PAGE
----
In a world of finite resources, we cannot afford an inefficient use of health spending

Around 10% of EU GDP is spent on healthcare (OECD, 2018); yet, as much as one-fifth is spent inefficiently, making no meaningful contribution to health outcomes (OECD, 2017).

With rising demands for health services, notably driven by the ageing population in Europe and increased prevalence of chronic conditions, the sustainability of our healthcare systems is under pressure. Although higher investments in health are sometimes needed, especially in some European countries (European Commission, 2019), this is not always possible in the short term.
Tackling inefficient spending would be an alternative way, often overlooked, of making sure that the allocated resources are used in the best possible way.
Conscious of the impact that addressing inefficient spending can have on improving patients’ health outcomes and quality of care, we decided to look closer at a number of areas where good healthcare practices have improved outcomes for patients through the efficient use of resources. The preliminary results of this research were presented yesterday during the issue panel “How Can We Create Headroom for high-value care by Increasing Efficiency in Health Systems?”, at the 2019 ISPOR Europe Conference.
We heard patient, industry and regional health authority representatives present their perspectives on a series of innovative case studies, presented by the Office of Health Economics and focusing on colorectal cancer screening, standardised cancer patient pathways and tackling inappropriate polypharmacy in the elderly. We know that patients diagnosed with colorectal cancer in stage 1 have a 90% chance of survival (which goes down to only 10% if the diagnosis is made much later, at stage 4). Still, low screening participation is a huge challenge in Europe, and we are missing the opportunity to save both lives and money, said Stefan Gijssels, Executive Director of Digestive Cancers Europe.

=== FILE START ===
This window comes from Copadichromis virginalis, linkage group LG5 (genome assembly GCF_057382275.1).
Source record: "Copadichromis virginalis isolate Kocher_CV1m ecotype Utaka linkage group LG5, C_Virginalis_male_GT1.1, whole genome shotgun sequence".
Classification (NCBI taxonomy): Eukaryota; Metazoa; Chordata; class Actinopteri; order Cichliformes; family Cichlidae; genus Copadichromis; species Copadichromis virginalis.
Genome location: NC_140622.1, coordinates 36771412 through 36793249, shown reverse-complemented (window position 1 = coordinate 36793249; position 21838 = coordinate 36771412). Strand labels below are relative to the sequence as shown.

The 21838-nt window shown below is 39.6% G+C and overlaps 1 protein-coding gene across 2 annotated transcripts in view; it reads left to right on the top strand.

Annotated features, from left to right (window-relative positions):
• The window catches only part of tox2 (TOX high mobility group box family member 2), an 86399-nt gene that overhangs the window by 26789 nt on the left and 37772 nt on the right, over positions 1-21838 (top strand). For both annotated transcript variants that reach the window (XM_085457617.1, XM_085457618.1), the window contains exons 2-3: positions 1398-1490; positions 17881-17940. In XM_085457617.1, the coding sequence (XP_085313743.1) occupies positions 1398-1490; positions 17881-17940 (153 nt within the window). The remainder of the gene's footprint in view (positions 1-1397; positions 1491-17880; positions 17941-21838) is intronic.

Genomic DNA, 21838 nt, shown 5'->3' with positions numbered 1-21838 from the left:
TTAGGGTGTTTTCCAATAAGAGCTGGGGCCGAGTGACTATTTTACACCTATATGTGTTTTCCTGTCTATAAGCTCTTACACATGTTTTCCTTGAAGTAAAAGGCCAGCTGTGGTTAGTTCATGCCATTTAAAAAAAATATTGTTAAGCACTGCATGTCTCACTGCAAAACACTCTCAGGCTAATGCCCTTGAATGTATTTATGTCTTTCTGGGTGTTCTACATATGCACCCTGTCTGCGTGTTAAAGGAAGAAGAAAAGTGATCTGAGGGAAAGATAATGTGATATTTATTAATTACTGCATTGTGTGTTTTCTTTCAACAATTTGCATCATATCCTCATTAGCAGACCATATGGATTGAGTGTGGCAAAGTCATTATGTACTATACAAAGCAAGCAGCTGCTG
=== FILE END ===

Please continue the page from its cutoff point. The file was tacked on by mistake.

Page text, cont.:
Douglas Gregory from Amgen, chair of the EFPIA Healthcare Systems Working Group, highlighted that we need to break the silos in which we work today if we want to tackle the unprecedented challenges healthcare systems face. All health stakeholders, including industry, need to work together to address inefficient healthcare spending to improve patient outcomes and quality of care. We need to look at increasing patients’ outcomes and not at cutting costs. By doing this, healthcare efficiency can lead to better equity and reduce health inequalities between and within EU countries, said Carlos Mur, the Executive Director of the Social and Healthcare Systems Coordination Unit of the Autonomous Community of Madrid.
By sharing best practices and engaging in a dialogue with all stakeholders, we can help health systems disinvest in less efficient practices, freeing up resources that could be used for interventions that would bring higher value to patients, healthcare systems and societies at large. This will also help facilitate the shift to healthcare systems that are more outcomes-focused and centred around what matters to citizens and patients, as outlined in 2017 by the Health Ministers of the OECD countries.
Improved efficiency in healthcare is not the same thing as cutting costs.
Efficiency means to increase the outcomes achieved from a given set of inputs. The emphasis is on maximising the patient outcomes that can be achieved through a certain health investment, or to save money, while maintaining high quality of care, which can be reinvested in higher value care. This is very different from short-term cost containment measures, which often have a negative impact on health outcomes (as it was the case in many countries in the aftermath of the economic and financial crisis).
The challenges faced by healthcare systems cannot be solved unless we break the silos in which we work today.
The collaboration between all actors in the healthcare system is needed if we want to make a difference and move towards more sustainable healthcare systems, and as an industry we are ready to do our part in identifying good common solutions.

Roberta Savli

Roberta Savli is Executive Director of Public Affairs at EFPIA. She has more than 10-year experience in the EU...
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